Perhaps the best word to describe the revitalized and reformed Magic is “balanced.”
During this five-game winning streak, the Magic have won because everyone who sees the court has been contributing.
Against San Antonio, seven Magic players scored in double figures, against Boston five, versus New Jersey six, in Cleveland four and on Thursday, they featured seven in double digits.
Before Brandon Bass became a regular starter, I began to endorse him as a legitimate Sixth Man of the Year candidate. The six-year veteran has been outstanding this season and is showing why the Magic signed him to a multi-year deal in 2009.
Since he is a starter now, someone else has been given the opportunity to claim the candidacy as a potential Sixth Man of the Year: J.J. Redick.
The sharpshooting guard has been tremendous off the bench since the trades occurred and on Thursday, he continued to shine with 14 points, including a dagger jumper with 50 seconds left in the fourth.
If not Sixth Man of the Year, Redick could possibly be the league’s Most Improved Player.
While President of Basketball Operations Otis Smith continues his quest to find a backup center, the Magic somehow overcame size deficiency to dominate the glass.
Dwight Howard recorded 18 rebounds as Orlando controlled a 51-35 advantage on the boards.
WHAT WENT WRONG
After dominating the second quarter and building a lead as big as 20, the Magic loosened up in the third quarter to allow the Knicks to sneak back into the game.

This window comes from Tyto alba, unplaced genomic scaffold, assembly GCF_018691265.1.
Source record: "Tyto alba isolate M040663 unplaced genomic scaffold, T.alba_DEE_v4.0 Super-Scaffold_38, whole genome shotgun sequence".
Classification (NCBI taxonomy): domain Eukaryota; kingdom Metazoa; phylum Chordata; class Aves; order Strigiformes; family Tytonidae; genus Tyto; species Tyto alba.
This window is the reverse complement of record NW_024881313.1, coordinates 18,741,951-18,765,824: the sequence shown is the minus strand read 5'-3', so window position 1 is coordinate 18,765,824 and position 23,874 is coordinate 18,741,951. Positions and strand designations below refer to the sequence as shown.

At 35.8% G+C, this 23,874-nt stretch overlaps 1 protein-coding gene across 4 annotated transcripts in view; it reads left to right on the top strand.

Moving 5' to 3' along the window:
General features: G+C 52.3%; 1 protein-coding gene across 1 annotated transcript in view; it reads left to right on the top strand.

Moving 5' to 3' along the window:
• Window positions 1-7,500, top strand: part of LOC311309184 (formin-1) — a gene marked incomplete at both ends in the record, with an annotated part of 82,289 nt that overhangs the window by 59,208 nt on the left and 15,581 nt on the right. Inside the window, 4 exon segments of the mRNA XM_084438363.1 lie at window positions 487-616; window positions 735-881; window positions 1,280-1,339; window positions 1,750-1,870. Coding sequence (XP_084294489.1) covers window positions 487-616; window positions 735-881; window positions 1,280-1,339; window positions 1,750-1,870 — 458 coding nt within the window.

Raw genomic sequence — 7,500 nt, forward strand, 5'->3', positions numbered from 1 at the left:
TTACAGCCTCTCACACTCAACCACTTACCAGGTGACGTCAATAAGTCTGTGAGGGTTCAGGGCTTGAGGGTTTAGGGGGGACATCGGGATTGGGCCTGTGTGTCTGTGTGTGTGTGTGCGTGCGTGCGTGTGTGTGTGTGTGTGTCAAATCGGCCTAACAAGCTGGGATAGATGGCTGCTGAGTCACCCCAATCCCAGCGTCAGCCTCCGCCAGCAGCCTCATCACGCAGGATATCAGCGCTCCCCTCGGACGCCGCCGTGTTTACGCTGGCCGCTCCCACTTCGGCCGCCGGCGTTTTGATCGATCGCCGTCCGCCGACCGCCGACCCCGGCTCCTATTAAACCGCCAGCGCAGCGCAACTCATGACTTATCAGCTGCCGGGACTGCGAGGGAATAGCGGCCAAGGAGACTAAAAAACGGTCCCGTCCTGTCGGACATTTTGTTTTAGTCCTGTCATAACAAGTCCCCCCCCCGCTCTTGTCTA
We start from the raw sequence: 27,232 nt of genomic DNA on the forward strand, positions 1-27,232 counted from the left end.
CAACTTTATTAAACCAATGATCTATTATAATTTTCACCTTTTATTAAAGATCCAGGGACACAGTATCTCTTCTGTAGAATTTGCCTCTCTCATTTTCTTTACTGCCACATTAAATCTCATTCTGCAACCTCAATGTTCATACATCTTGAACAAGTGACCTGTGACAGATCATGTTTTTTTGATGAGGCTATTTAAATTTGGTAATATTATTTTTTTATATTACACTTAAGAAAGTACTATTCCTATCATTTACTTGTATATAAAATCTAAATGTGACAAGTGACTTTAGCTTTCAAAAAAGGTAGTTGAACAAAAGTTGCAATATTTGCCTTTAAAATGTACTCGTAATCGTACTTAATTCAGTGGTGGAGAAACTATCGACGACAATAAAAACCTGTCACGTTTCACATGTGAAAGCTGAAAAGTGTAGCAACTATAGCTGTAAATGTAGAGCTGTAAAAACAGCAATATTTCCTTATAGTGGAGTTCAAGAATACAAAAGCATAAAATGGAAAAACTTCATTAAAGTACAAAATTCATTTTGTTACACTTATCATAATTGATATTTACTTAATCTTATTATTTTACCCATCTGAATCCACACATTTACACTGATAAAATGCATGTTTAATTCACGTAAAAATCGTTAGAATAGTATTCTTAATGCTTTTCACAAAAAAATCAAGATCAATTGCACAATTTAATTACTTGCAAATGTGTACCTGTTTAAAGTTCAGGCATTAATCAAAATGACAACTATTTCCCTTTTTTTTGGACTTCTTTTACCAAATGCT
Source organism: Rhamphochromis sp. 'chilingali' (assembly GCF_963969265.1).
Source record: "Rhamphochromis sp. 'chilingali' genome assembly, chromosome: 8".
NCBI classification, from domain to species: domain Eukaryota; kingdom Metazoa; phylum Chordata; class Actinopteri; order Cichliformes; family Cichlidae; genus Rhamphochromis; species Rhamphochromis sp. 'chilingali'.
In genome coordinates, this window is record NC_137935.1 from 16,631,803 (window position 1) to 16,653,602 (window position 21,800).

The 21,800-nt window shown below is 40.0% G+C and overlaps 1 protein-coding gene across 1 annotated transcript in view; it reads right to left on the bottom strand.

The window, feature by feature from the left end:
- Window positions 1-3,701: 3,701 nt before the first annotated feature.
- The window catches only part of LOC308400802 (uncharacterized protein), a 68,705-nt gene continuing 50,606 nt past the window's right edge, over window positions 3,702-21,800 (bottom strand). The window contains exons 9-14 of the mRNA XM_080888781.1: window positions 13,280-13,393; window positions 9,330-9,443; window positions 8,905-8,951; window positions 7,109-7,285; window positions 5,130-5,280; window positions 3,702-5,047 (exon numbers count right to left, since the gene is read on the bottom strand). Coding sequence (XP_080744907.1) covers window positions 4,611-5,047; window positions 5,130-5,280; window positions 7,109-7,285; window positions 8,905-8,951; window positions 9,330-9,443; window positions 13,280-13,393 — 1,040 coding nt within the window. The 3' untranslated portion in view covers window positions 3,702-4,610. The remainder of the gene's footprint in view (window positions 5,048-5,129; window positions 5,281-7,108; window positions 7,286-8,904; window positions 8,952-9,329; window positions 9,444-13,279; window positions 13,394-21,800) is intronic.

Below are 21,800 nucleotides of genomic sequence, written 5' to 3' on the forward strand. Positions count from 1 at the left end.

New York accumulated 59 points in the second half while shooting better than 50 percent.
Howard was called for his 12th technical foul of the season for arguing with the officials. If and when he picks up 16 technicals, D12 will be suspended for a game.
Quentin Richardson stayed home as he continues to battle with the flu. After a stomach virus epidemic swept through the team earlier this month, the Magic are taking no chances of something similar happening again.
Since the beginning of the month, only Bass has played in every Magic game. Everyone else was sick or injured at some point, traded or is new.
I would be ecstatic if the Magic and Knicks end up playing each other in the playoffs. I think it would be a fascinating series, especially offensively since both teams flourish on their offensive firepower.
A Howard-Stoudemire matchup over the course of a seven-game series would be enthralling and would definitely excite both Orlando and New York fans.
Smith, the Magic’s General Manager, will have a very difficult and intricate decision to make over the next few weeks as he attempts to acquire a backup center. Everyone who is currently seeing playing time on the Magic is performing at a reasonably high level, and the last thing he wants to do is shatter chemistry.
The team, overall, seems very loose, very focused and very determined to be in a championship mode by the start of the playoffs.